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Government settles year-long dispute with Claims Conference, to pay €4.36 mln in reparations

In Hungary

The Hungarian government has settled a dispute with the Claims Conference, an international organization devoted to collecting and directing reparation funds to survivors of the Holocaust during and before World War II. Chief of Staff János Lázár told local media on Saturday that the nearly year-long standoff had ended and, as quoted in MTI, "The government has concluded an agreement with the Conference of Material Claims Against Germany." 

Said agreement will result in the transfer of $5.6 million (€4.36 million / HUF 1.286 billion) by the end of the business day today. In 2007, the Hungarian government extended a longstanding agreement with the Claims Conference to provide $21 million (then approximately €16 million), but did not extend this contract when the latest five-year term expired in 2012.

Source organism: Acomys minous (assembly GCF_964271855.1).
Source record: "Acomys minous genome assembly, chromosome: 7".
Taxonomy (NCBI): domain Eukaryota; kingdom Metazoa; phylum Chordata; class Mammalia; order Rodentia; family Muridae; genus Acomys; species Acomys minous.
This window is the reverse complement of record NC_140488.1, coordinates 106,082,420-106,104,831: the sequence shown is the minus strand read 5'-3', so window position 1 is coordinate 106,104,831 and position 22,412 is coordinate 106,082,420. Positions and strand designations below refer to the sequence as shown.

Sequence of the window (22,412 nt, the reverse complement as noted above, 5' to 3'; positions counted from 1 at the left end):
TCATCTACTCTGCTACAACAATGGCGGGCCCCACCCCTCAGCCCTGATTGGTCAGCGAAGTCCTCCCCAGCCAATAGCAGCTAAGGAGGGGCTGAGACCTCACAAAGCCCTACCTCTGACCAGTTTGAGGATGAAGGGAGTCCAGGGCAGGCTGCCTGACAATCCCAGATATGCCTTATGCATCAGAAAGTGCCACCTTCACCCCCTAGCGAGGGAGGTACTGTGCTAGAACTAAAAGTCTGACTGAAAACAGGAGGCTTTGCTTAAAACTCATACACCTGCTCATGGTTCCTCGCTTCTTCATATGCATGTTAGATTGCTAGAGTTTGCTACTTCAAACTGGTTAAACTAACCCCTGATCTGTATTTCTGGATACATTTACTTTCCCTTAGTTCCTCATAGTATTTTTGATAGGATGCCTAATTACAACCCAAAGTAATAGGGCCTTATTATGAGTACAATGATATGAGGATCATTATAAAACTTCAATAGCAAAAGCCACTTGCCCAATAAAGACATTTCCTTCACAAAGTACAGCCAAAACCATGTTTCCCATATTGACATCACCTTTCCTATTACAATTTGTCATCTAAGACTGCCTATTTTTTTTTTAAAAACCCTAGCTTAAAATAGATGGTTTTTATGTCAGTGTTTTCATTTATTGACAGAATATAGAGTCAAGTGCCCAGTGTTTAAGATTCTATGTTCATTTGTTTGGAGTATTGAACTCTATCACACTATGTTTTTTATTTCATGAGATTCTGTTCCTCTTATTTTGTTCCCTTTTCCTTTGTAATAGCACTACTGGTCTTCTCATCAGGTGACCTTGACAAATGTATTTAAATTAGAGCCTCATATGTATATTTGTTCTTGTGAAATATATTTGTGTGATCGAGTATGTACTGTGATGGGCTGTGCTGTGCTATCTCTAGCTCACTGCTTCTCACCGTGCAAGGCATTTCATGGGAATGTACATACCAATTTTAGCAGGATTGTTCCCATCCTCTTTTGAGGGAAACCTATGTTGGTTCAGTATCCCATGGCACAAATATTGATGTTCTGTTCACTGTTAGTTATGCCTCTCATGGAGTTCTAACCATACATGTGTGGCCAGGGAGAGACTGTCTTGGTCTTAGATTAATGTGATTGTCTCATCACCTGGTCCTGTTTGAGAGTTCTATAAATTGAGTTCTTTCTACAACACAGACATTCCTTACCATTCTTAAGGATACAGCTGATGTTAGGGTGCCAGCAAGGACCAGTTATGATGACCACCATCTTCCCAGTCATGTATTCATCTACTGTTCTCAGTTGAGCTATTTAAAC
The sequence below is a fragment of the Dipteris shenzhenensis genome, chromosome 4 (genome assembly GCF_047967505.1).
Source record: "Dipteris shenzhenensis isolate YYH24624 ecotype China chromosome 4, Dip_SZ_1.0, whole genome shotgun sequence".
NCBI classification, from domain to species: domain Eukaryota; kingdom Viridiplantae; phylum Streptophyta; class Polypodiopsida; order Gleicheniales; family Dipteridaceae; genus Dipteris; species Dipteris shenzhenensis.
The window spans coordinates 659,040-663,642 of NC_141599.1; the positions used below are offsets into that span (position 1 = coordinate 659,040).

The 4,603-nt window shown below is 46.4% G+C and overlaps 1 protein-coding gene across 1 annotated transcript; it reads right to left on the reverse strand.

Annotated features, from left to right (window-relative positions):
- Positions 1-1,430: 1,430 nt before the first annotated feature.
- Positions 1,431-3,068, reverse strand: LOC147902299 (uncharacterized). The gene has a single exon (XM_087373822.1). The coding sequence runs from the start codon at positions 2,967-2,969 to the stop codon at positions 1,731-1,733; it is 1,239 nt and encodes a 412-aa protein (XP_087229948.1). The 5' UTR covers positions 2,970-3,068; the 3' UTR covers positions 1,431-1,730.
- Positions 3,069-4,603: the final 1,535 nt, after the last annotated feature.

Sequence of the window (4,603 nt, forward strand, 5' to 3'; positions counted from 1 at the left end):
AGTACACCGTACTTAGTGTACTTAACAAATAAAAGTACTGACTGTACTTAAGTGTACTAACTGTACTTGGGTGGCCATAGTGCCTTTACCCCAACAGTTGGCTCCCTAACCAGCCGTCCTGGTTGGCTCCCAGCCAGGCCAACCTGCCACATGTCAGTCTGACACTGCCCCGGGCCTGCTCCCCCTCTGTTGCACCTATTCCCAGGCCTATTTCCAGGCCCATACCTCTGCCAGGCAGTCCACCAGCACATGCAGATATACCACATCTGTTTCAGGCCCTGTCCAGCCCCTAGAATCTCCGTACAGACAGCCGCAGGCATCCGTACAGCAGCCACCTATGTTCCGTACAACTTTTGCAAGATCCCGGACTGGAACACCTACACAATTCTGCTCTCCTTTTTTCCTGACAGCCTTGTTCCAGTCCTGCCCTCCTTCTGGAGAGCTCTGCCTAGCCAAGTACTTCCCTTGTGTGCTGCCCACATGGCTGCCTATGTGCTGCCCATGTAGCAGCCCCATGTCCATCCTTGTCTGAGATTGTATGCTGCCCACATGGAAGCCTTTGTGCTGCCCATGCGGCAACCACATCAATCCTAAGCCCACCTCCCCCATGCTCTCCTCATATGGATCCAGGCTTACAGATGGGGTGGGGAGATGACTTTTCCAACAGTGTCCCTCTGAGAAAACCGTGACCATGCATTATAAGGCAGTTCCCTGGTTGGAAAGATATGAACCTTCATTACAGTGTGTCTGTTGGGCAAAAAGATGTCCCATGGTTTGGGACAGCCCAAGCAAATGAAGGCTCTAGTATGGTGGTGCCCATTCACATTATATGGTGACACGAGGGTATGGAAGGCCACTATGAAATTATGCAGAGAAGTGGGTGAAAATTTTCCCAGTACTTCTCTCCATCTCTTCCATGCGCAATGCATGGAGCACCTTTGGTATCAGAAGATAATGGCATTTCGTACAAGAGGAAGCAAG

At that time, the Orbán government levied charges of improper accounting procedures against the organization and withheld further payment. For this payment to be processed through the Jewish Heritage of Hungary Public Endowment (Magyarországi Zsidó Örökség Közalapítvány or MaZsÖK), an independent international auditing firm will monitor individual disbursements.

Beginning on January 1 of this year, Hungary’s Holocaust survivors received a 15% increase in monthly direct compensation payments from the Central and Eastern European Fund (CEEF) from €260 to €300, while state pensions were raised 50% for 2013 as well.

The Claims Conference currently assists some 5,300 Hungarian citizens with financial assistance, medical care and social events. Locally, the organization has also contributed funding for the renovation and improvement of the MaZsiHiSz Charity Hospital in Budapest as well as old-age homes in Újpest and Szeged.

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